The International Criminal Court (ICC) began operation as the first permanent international court in history created to investigate and prosecute individual perpetrators, no matter how powerful, for genocide, war crimes and crimes against humanity. Prior to the creation of the ICC, there had been international tribunals set up following specific atrocities, such as the trials of Nazi officials at Nuremberg after World War II and temporary tribunals for perpetrators in Rwanda and the former Yugoslavia, but these were never intended to be permanent. For centuries many serious international crimes occurred without any justice.
Though some people had hoped that Nuremberg would set a precedent and prevent future atrocities, since World War II millions have been murdered in mass atrocities, including but not limited to:
- Guatemala — 200,000
- Cambodia — 1,700,000
- Kurdistan — 150,000
- Sierra Leone and Liberia — 250,000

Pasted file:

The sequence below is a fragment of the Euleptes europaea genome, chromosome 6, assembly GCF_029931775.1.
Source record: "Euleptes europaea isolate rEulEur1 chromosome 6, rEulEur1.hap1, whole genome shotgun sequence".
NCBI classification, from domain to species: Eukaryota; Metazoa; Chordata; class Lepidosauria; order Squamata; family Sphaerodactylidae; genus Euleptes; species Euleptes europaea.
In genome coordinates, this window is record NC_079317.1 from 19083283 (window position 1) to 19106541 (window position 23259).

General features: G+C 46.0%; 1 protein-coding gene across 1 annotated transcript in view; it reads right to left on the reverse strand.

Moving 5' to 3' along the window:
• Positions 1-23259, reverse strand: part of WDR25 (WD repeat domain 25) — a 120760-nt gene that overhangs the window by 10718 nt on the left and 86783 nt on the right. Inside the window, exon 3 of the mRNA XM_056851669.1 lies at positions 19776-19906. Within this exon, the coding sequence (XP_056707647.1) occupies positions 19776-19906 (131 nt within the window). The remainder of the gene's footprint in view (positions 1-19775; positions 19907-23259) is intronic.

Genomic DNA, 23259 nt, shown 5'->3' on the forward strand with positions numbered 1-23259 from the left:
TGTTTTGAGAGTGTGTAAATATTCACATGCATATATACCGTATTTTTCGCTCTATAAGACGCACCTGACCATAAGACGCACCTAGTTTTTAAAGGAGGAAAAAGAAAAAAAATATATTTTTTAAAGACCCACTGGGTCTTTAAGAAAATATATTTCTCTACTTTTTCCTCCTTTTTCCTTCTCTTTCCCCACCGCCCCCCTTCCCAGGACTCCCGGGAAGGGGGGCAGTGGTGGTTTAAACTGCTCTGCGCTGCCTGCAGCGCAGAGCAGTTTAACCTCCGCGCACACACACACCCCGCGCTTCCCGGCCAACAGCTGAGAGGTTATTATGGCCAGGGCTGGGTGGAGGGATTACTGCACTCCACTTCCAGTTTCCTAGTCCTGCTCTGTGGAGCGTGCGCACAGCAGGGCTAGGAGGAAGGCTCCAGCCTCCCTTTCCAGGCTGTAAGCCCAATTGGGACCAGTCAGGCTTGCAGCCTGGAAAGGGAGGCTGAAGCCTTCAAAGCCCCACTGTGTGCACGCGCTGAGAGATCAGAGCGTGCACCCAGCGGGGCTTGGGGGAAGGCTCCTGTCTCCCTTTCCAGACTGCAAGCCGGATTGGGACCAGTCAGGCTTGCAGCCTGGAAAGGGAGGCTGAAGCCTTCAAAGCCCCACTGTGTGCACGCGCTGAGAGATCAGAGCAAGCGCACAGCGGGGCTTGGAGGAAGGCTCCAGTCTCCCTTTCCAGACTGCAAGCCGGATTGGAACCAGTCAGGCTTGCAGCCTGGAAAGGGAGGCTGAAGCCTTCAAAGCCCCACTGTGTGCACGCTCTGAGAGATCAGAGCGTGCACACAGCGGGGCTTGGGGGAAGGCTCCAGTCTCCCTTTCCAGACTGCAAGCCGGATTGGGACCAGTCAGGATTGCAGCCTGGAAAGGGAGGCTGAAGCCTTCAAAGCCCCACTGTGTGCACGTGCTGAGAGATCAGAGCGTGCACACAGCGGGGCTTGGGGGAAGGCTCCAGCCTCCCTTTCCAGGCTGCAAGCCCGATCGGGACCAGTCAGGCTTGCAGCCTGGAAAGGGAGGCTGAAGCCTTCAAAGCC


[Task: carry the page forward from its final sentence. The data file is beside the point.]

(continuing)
- Bosnia and Herzegovina — 200,000
- Rwanda — 800,000
To address repeated crimes against humanity in the hope of deterring future crimes, representatives from a wide range of nations used the Nuremberg Tribunals and the ad-hoc tribunals for the former Yugoslavia and Rwanda as models to craft a draft treaty for an international criminal court. After several years of preparation under the auspices of the United Nations, that draft was formally presented at a 1998 conference in Rome, now known as the Rome Conference. The Rome Conference was attended by 160 states, 33 international organizations and 236 NGOs (non-governmental organizations). The treaty that resulted is known as the Rome Statute.